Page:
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By XE Market Analysis September 17, 2020 7:05 am
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    XE Market Analysis: North America - Sep 17, 2020

    The dollar and yen gained concurrently with tumbling global stocks and commodity prices. EUR-USD consequently dropped to a five-week low at 1.1737 ahead of the European open, subsequently rebounding to the 1.1800 area. USD-JPY printed a seven-week low at 104.68. EUR-JPY also clocked a fresh seven-week nadir at 123.31, while AUD-JPY hit an eight-day low. AUD-USD dove by over 0.6% in making a six-day low at 0.7254. The other dollar bloc currencies also dropped relatively sharply, too, as is to be expected in phases of risk-off positioning. USD-CAD rallied to an eight-day high at 1.3248. The appearance of rate hikes on the Fed's dot plot, albeit well down the road, sparked a correction in stock markets. The pound, while losing ground to the dollar and yen, still clocked a one-week high against the euro. The BoE's MPC announces on policy shortly, where no changes are widely anticipated, accompanied by continued dovish signalling. UK money markets are discounting the BoE going negative with interest rates in 2021, which is not surprising given the Brexit endgame showdown and with increasing restrictions as new coronavirus cases surge (although hospitalisations and deaths continue to bump along at very low levels).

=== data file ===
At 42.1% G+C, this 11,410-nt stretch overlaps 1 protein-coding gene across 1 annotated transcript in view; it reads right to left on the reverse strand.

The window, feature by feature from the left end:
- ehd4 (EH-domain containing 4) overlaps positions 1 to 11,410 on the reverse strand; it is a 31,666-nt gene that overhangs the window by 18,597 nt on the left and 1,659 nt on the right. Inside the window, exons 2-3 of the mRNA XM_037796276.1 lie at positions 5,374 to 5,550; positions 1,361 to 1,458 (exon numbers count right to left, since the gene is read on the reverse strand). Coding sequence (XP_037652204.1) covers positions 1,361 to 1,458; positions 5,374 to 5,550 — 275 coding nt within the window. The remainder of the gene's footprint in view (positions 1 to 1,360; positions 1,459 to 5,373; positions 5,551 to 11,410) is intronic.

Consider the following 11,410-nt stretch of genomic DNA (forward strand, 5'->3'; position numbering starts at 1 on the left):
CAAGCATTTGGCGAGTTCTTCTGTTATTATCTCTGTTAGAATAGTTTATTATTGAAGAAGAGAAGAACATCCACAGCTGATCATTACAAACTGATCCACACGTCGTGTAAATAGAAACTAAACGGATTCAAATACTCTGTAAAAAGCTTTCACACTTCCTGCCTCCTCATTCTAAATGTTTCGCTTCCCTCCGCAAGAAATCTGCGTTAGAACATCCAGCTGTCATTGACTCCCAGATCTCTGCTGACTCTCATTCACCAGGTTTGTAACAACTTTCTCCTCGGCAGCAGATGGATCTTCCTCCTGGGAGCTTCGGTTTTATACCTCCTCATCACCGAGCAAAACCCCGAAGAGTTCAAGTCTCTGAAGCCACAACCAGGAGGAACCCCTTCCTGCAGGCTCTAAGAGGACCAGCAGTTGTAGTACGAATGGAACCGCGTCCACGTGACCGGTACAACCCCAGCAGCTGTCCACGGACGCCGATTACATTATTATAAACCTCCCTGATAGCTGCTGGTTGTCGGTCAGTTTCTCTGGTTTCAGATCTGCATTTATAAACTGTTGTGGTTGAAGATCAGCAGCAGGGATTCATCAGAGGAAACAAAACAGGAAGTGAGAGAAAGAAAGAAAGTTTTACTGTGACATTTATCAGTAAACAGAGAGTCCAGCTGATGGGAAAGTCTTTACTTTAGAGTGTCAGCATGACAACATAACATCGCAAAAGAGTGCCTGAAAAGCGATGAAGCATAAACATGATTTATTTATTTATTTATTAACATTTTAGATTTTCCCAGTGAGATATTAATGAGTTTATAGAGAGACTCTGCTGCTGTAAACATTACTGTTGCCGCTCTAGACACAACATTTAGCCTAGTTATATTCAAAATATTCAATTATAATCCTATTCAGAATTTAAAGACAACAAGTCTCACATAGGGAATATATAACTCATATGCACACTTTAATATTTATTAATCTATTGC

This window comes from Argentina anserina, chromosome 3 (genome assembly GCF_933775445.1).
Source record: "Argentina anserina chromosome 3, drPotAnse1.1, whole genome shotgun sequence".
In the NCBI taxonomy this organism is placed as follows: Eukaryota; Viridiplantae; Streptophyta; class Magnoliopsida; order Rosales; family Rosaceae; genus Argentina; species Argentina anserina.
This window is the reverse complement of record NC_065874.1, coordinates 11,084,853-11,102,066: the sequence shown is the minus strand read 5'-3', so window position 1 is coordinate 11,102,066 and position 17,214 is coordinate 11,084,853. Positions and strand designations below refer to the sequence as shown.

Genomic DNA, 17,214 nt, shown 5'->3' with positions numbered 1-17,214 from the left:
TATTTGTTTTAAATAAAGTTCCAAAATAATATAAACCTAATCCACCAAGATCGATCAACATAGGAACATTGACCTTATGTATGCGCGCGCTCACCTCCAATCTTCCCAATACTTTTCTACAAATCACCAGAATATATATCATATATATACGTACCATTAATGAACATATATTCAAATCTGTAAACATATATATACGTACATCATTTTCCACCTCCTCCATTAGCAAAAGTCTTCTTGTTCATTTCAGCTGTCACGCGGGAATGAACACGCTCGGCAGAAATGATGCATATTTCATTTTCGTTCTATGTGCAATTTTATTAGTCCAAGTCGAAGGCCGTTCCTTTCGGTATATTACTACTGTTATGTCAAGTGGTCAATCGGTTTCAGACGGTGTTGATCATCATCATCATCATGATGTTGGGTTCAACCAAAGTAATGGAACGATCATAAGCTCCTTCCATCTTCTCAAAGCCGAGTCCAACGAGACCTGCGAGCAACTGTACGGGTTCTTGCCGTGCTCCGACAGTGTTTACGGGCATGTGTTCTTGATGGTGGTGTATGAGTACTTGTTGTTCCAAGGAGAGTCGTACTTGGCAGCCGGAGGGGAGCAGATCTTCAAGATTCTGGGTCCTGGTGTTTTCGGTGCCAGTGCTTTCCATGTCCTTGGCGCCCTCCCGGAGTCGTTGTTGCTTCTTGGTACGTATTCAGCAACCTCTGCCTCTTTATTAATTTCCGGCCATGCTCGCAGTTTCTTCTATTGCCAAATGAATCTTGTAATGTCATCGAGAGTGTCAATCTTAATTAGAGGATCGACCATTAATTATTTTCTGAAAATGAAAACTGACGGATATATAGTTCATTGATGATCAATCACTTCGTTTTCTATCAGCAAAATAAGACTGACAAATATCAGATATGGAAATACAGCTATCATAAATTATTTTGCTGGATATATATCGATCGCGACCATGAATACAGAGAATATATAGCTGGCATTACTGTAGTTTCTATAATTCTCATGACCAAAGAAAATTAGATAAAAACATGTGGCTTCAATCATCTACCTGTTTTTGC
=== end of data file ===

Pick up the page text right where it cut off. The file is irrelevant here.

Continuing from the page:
[EUR, USD]